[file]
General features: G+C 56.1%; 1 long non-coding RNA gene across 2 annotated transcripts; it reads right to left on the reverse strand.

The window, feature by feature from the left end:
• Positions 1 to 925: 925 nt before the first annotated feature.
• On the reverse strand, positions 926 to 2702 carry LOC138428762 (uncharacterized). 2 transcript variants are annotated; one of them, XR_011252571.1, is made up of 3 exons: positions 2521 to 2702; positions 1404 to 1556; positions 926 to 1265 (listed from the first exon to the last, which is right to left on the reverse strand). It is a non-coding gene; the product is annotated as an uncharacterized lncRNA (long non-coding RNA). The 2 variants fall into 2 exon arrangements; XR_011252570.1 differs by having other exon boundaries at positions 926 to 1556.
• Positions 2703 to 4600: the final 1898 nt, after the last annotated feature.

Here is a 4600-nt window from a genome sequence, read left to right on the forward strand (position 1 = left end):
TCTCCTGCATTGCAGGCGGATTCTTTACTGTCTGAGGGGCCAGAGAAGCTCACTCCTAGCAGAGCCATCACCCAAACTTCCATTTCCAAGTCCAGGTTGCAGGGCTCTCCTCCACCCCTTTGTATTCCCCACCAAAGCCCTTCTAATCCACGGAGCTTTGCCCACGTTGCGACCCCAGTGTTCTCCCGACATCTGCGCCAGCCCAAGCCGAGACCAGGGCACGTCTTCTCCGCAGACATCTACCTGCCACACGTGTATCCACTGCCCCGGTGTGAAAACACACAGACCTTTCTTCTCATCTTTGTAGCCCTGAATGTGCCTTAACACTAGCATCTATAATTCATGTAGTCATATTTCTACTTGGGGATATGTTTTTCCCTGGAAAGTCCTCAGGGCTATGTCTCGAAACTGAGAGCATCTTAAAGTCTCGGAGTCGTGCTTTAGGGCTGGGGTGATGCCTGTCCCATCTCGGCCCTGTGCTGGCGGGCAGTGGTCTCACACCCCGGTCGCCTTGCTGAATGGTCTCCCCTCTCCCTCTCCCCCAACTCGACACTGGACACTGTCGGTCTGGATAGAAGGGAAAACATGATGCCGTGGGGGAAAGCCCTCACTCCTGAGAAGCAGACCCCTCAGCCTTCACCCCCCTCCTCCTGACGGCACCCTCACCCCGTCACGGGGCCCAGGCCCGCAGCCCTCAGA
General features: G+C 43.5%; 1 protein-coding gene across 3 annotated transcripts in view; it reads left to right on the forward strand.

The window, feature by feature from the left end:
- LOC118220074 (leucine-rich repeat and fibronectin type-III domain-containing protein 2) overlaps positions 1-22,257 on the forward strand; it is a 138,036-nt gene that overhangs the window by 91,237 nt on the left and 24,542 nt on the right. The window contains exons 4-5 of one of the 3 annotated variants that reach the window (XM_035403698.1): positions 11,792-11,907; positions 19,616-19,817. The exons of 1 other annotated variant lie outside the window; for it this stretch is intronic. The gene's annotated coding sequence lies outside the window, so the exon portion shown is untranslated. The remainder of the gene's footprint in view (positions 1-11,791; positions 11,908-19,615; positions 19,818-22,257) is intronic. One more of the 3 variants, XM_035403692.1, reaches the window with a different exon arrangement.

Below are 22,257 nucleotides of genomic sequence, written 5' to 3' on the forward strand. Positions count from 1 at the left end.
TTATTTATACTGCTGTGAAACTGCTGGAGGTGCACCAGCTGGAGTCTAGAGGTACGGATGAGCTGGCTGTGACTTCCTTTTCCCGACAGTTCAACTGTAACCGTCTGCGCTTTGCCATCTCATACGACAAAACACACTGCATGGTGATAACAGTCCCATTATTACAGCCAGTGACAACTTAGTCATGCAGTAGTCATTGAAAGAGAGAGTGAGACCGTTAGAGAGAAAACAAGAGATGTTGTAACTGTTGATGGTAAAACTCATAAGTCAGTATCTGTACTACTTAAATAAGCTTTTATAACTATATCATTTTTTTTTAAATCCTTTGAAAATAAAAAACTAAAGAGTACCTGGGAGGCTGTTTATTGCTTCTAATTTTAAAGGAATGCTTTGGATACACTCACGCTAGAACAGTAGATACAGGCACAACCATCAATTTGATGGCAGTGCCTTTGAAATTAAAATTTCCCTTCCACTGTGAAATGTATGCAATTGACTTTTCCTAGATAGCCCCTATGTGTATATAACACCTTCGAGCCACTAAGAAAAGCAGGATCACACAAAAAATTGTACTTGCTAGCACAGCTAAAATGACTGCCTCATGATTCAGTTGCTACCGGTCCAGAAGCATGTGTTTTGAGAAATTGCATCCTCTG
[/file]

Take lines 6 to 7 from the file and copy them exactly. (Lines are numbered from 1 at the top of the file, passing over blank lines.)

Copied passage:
Here is a 4600-nt window from a genome sequence, read left to right on the forward strand (position 1 = left end):
TCTCCTGCATTGCAGGCGGATTCTTTACTGTCTGAGGGGCCAGAGAAGCTCACTCCTAGCAGAGCCATCACCCAAACTTCCATTTCCAAGTCCAGGTTGCAGGGCTCTCCTCCACCCCTTTGTATTCCCCACCAAAGCCCTTCTAATCCACGGAGCTTTGCCCACGTTGCGACCCCAGTGTTCTCCCGACATCTGCGCCAGCCCAAGCCGAGACCAGGGCACGTCTTCTCCGCAGACATCTACCTGCCACACGTGTATCCACTGCCCCGGTGTGAAAACACACAGACCTTTCTTCTCATCTTTGTAGCCCTGAATGTGCCTTAACACTAGCATCTATAATTCATGTAGTCATATTTCTACTTGGGGATATGTTTTTCCCTGGAAAGTCCTCAGGGCTATGTCTCGAAACTGAGAGCATCTTAAAGTCTCGGAGTCGTGCTTTAGGGCTGGGGTGATGCCTGTCCCATCTCGGCCCTGTGCTGGCGGGCAGTGGTCTCACACCCCGGTCGCCTTGCTGAATGGTCTCCCCTCTCCCTCTCCCCCAACTCGACACTGGACACTGTCGGTCTGGATAGAAGGGAAAACATGATGCCGTGGGGGAAAGCCCTCACTCCTGAGAAGCAGACCCCTCAGCCTTCACCCCCCTCCTCCTGACGGCACCCTCACCCCGTCACGGGGCCCAGGCCCGCAGCCCTCAGA